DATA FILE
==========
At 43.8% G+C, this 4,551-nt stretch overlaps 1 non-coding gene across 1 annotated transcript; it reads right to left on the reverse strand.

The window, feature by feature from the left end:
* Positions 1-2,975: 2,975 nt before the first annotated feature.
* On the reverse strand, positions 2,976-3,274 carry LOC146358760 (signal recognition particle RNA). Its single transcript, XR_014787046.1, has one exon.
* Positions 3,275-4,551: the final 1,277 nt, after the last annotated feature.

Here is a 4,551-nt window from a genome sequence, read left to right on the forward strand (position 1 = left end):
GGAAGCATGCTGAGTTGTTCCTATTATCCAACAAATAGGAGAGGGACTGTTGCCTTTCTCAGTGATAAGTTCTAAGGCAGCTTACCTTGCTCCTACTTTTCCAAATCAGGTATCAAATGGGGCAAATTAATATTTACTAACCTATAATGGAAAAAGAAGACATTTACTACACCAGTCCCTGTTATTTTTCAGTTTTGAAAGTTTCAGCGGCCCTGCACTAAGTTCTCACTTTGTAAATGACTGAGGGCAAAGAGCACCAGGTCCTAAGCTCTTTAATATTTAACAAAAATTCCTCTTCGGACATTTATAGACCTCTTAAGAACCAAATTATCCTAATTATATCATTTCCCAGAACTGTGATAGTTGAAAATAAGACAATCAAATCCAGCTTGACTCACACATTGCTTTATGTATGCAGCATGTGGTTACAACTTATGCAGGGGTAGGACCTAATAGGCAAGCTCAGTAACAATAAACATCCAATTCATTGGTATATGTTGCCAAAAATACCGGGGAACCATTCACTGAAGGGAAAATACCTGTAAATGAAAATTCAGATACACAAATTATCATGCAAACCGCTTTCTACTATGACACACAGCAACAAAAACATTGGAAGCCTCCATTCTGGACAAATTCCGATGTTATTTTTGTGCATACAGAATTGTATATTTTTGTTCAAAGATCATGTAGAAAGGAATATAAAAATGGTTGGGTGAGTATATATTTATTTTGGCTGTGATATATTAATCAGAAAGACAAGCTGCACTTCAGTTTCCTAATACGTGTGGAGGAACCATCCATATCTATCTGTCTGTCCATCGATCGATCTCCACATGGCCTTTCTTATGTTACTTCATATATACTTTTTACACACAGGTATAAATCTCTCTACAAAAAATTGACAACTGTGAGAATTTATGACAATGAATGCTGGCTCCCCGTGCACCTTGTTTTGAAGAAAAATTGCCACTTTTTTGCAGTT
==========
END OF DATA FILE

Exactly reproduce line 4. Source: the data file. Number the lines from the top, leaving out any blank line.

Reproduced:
* On the reverse strand, positions 2,976-3,274 carry LOC146358760 (signal recognition particle RNA). Its single transcript, XR_014787046.1, has one exon.